For the date of the next YouthStrike4Climate in Newbury please visit their Newbury Climate Strike facebook page.
So why are the students taking time out of school and what are they hoping to acheive?
To find out more, we interviewed Lois Ryan, Year 12 student at St Bartholomew’s School in Newbury and one of the organisers of the Newbury climate strikes.
The Friday 12 April strike was in the Easter holidays and it was easier for primary school students and their parents to attend.
Speech made by nine-year-old Louis de Chazal at the students’ climate-change strike in Newbury on Friday 19 July 2019
This is the full text of the speech made by nine-year-old Louis de Chazal at the students’ climate-change strike in Newbury on Friday 19 July
Emily Carr, Head Girl of St Barts, was one of the organisers of a protest in Newbury Marketplace on Friday 15 February of nearly 100 students from St Bartholomew’s and St Gabrielle’s Schools.
The students chanted and gave empassioned speeches before processing down to question MP Richard Benyon outside his office. Click here to hear his answers to their questions.
Speaking to Penny Post after the demonstration, Richard Benyon said: ‘I enjoyed meeting the 30 or so young people who share my passion for tackling climate change. I was able to give them information about what the Government is doing and what I personally have done both as an Environment Minister and as a back bencher. We in the UK should never be complacent with an issue that is way more important than Brexit. It is an existential matter about whether we are going to survive on this planet. It is not and will never be just politicians who will solve this. I look forward to more passion from these very impressive young people.’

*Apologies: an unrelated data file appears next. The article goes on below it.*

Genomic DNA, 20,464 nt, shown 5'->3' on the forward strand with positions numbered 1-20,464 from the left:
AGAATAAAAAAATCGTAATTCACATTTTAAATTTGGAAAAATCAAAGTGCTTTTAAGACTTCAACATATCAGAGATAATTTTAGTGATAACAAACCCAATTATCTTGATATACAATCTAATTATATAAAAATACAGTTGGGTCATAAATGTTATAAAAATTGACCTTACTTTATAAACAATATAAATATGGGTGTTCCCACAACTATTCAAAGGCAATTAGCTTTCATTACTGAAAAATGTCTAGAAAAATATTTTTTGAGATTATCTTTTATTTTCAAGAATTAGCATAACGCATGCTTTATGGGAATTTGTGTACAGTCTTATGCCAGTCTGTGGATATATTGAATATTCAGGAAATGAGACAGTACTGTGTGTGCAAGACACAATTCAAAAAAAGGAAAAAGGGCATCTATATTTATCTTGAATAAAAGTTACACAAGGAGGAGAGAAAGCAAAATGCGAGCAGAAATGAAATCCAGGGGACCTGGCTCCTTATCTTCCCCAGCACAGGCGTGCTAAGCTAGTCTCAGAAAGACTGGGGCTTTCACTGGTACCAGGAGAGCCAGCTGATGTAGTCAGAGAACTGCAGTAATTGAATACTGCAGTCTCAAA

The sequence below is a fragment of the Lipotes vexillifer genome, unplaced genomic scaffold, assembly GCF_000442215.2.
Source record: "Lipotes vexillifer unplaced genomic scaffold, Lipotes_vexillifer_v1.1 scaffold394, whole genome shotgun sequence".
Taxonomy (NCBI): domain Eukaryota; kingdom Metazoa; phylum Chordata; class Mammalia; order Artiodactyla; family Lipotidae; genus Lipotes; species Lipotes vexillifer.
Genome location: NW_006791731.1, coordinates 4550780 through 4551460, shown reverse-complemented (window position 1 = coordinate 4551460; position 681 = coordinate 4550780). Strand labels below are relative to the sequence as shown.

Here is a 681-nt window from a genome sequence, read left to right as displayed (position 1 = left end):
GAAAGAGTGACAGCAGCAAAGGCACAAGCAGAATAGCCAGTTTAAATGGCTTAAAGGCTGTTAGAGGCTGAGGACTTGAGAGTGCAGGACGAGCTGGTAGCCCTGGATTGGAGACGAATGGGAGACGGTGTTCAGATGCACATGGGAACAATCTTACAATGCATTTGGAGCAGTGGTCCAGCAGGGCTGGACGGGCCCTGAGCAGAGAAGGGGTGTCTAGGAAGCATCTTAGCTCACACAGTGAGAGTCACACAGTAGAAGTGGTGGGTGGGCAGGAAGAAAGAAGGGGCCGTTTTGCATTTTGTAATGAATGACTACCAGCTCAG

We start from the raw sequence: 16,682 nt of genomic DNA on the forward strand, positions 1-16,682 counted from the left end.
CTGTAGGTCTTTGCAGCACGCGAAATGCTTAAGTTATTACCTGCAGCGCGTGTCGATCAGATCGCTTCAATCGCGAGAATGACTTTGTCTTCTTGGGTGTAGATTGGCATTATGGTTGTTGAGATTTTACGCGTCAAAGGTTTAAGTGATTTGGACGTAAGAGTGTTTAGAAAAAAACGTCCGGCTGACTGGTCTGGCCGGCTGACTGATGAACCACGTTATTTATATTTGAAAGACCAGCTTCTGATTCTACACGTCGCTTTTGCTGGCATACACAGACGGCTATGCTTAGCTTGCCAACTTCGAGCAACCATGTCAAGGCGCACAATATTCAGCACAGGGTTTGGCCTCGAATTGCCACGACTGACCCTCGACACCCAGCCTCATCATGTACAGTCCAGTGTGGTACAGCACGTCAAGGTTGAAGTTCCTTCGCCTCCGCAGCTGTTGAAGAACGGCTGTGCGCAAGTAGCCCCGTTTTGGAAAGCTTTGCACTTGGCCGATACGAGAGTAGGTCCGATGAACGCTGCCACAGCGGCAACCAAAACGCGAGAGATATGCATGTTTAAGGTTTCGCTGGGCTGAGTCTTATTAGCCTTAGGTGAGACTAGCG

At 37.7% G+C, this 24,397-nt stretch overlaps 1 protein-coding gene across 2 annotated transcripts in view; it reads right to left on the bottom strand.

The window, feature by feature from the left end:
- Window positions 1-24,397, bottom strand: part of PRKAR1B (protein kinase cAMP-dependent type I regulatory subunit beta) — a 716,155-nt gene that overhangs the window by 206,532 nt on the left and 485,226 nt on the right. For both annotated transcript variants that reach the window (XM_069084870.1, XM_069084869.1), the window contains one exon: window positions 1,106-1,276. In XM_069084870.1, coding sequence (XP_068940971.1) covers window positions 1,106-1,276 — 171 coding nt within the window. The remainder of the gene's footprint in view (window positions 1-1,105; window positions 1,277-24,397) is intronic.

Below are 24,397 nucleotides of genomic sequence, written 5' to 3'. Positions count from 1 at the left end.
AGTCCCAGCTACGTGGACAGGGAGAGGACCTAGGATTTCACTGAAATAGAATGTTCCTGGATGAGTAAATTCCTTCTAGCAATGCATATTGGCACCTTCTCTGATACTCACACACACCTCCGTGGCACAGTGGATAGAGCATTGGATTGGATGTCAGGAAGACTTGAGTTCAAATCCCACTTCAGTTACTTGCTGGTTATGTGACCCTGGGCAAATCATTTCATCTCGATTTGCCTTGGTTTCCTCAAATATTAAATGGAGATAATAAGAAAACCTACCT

For the February climate strike, Sixth form students from King Alfred’s School in Wantage were given permission to join rallies in Oxford. Lucy Evans was among the 30 – 40 King Alfred’s sixth formers who took the bus from Wantage to Oxford to join the Youth Strike 4 Climate rally that was supported by Oxford West and Abingdon MP Layla Moran and Oxford East MP Annelise Dodds.
Lucy was pleased with the coverage of the event and feels that it was a vitally important for young people to take a stand.
Now back home, Lucy will be writing to her local MP Ed Vaisey to ask for his support of the campaign. “Our school already has good eco policies in place but there are a few things like single use plastic in the canteen which we can improve on too.”
In February Marlboroughnewsonline reported seeing a banner about climate change appear briefly in the morning on Marlborough Town Hall but there were no reports of students protesting in the town.
OPEN LETTER TO THE DEMONSTRATORS FROM A LOCAL PARENT
Firstly, to the young and fiery protesters, I want to say well done and how much we all admire you! Yes, even the adults that are grumpy and critical, we all admire the courage it takes to defy your teachers, parents and even your government to make an important point.
I wanted to write today to encourage you and share some advice. This protest is world-wide, but your life is here in Newbury (or nearby) so keep your focus local. Your impact can help the adults who are trying hard to implement changes at local council level. So make a noise loud and clear across the town. The next protest is scheduled to take place on April 12th, so don’t lose focus and take flight to join bigger protests elsewhere. You need to make a point here, in Newbury, right under the noses of the people who know you. Do not let the adults brush you aside and ignore you. It may be holidays but get out there and rise to the occasion.